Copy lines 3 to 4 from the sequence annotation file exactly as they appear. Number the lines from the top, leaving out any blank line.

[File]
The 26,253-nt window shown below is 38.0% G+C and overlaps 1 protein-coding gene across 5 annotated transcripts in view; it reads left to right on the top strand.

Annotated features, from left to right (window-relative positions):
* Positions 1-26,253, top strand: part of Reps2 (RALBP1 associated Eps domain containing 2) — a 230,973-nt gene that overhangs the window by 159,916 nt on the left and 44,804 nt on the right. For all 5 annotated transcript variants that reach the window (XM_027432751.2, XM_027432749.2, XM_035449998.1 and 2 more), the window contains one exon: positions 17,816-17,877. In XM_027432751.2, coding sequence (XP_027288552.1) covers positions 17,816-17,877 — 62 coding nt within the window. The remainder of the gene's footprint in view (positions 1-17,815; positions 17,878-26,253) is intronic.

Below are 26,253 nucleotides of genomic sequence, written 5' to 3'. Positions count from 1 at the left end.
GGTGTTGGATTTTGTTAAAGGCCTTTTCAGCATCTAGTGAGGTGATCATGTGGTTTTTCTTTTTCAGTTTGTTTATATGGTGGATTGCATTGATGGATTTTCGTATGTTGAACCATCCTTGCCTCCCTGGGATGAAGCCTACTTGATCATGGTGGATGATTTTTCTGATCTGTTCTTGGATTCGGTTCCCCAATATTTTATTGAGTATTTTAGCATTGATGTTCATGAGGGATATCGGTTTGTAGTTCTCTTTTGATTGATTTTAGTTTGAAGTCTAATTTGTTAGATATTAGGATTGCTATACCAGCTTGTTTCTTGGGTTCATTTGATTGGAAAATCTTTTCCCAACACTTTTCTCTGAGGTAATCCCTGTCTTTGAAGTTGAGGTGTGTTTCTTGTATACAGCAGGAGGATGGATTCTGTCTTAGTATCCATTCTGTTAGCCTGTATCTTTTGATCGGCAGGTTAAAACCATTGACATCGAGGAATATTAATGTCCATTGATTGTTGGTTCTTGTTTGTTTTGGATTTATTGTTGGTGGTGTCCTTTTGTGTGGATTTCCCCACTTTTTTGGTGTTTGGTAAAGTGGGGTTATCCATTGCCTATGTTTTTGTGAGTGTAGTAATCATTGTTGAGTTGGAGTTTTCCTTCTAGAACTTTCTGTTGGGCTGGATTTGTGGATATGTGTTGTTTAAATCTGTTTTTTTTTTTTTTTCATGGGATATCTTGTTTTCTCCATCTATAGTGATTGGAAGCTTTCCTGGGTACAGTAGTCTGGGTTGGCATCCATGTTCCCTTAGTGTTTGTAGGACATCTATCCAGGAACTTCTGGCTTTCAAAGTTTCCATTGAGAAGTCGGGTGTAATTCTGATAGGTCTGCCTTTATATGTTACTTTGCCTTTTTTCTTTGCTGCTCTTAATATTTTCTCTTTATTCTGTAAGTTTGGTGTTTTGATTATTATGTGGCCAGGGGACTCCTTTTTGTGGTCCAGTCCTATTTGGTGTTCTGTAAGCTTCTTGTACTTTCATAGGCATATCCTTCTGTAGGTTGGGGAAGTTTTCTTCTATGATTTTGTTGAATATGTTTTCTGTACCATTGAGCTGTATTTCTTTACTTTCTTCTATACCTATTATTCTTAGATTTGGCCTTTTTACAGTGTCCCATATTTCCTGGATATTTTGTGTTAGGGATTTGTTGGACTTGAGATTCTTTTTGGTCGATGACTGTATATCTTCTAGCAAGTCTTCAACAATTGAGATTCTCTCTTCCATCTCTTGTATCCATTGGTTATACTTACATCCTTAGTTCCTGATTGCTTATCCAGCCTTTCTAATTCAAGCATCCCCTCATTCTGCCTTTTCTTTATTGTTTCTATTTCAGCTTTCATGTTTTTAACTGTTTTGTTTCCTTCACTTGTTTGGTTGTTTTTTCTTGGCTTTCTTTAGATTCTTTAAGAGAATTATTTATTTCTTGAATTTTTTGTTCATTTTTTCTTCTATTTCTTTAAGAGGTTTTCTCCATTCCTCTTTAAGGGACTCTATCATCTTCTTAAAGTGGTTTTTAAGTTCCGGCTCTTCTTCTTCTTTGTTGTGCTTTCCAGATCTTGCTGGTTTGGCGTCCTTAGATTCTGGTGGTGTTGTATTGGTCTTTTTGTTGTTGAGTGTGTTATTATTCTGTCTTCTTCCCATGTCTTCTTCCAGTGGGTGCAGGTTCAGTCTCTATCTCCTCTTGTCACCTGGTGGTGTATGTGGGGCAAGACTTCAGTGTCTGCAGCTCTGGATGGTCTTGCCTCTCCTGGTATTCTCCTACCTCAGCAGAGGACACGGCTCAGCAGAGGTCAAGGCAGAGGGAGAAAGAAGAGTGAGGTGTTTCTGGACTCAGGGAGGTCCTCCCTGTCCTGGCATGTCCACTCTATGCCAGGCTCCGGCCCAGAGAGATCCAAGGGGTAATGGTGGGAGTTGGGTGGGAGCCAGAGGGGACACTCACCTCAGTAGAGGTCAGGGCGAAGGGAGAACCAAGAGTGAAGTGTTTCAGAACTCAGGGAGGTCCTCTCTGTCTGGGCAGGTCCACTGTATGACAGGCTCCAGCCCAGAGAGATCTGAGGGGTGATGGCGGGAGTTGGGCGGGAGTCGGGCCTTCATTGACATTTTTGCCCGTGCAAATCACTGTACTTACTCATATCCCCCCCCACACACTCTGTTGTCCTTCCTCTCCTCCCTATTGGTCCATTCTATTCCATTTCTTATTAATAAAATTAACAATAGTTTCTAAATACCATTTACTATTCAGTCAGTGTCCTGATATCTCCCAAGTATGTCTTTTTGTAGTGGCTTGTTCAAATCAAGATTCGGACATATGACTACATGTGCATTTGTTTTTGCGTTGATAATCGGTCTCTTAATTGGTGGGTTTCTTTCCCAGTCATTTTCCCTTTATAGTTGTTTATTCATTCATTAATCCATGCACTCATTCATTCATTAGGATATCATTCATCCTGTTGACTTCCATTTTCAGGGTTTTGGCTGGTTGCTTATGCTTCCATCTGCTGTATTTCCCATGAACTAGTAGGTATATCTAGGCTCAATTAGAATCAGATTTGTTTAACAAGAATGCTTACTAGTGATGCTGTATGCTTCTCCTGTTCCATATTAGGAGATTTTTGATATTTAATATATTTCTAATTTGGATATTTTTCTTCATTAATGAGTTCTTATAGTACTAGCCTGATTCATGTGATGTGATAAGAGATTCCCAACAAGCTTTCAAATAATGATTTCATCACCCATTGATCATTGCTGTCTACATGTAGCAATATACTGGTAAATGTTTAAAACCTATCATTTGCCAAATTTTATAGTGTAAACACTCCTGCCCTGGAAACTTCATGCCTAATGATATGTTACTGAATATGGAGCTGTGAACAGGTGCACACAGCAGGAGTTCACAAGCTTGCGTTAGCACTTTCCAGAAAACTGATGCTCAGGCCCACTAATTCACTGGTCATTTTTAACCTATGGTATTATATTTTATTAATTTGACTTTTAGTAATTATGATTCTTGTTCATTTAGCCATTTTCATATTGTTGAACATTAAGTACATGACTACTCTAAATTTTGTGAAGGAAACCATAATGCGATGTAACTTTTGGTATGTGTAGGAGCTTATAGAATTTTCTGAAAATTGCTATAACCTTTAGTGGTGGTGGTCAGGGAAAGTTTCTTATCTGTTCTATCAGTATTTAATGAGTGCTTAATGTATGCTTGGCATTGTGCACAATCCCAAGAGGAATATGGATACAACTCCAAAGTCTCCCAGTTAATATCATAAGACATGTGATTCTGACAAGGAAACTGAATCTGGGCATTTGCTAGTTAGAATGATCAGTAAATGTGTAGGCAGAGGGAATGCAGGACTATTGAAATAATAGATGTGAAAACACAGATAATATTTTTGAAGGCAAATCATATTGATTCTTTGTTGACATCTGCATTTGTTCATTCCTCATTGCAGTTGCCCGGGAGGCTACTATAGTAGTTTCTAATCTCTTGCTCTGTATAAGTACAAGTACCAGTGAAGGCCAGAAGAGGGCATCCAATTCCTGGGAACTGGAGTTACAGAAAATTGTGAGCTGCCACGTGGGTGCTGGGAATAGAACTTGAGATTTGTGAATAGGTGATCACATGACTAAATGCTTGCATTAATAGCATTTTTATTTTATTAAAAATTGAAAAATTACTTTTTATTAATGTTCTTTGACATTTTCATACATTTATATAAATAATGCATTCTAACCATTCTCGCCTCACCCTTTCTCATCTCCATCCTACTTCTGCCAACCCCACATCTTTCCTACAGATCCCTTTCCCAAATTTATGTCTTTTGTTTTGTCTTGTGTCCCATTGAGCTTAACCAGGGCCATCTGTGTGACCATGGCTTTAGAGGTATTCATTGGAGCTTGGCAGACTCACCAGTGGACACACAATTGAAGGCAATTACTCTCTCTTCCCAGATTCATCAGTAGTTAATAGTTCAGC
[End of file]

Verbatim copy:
* Positions 1-26,253, top strand: part of Reps2 (RALBP1 associated Eps domain containing 2) — a 230,973-nt gene that overhangs the window by 159,916 nt on the left and 44,804 nt on the right. For all 5 annotated transcript variants that reach the window (XM_027432751.2, XM_027432749.2, XM_035449998.1 and 2 more), the window contains one exon: positions 17,816-17,877. In XM_027432751.2, coding sequence (XP_027288552.1) covers positions 17,816-17,877 — 62 coding nt within the window. The remainder of the gene's footprint in view (positions 1-17,815; positions 17,878-26,253) is intronic.

Below are 26,253 nucleotides of genomic sequence, written 5' to 3'. Positions count from 1 at the left end.